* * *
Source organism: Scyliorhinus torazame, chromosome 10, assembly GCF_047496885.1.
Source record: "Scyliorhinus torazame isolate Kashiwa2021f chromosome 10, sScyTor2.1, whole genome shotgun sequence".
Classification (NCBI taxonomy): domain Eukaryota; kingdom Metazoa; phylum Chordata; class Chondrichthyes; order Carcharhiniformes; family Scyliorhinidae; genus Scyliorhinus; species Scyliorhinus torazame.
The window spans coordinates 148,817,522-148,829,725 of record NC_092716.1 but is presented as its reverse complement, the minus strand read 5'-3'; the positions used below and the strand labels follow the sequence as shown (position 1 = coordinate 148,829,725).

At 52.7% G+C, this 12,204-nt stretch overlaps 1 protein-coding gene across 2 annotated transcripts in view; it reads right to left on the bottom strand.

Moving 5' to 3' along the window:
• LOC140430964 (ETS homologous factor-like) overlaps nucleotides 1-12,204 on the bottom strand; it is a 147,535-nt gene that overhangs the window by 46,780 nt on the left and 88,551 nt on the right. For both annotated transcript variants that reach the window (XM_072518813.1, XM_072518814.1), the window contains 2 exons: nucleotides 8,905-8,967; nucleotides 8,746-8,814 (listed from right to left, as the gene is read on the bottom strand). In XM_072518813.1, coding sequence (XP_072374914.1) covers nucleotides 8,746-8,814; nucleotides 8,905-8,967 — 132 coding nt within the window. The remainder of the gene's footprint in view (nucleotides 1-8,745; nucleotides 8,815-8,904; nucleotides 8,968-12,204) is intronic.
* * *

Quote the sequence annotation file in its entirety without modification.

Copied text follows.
Source organism: Scyliorhinus torazame, chromosome 10, assembly GCF_047496885.1.
Source record: "Scyliorhinus torazame isolate Kashiwa2021f chromosome 10, sScyTor2.1, whole genome shotgun sequence".
Classification (NCBI taxonomy): domain Eukaryota; kingdom Metazoa; phylum Chordata; class Chondrichthyes; order Carcharhiniformes; family Scyliorhinidae; genus Scyliorhinus; species Scyliorhinus torazame.
The window spans coordinates 148,817,522-148,829,725 of record NC_092716.1 but is presented as its reverse complement, the minus strand read 5'-3'; the positions used below and the strand labels follow the sequence as shown (position 1 = coordinate 148,829,725).

At 52.7% G+C, this 12,204-nt stretch overlaps 1 protein-coding gene across 2 annotated transcripts in view; it reads right to left on the bottom strand.

Moving 5' to 3' along the window:
• LOC140430964 (ETS homologous factor-like) overlaps nucleotides 1-12,204 on the bottom strand; it is a 147,535-nt gene that overhangs the window by 46,780 nt on the left and 88,551 nt on the right. For both annotated transcript variants that reach the window (XM_072518813.1, XM_072518814.1), the window contains 2 exons: nucleotides 8,905-8,967; nucleotides 8,746-8,814 (listed from right to left, as the gene is read on the bottom strand). In XM_072518813.1, coding sequence (XP_072374914.1) covers nucleotides 8,746-8,814; nucleotides 8,905-8,967 — 132 coding nt within the window. The remainder of the gene's footprint in view (nucleotides 1-8,745; nucleotides 8,815-8,904; nucleotides 8,968-12,204) is intronic.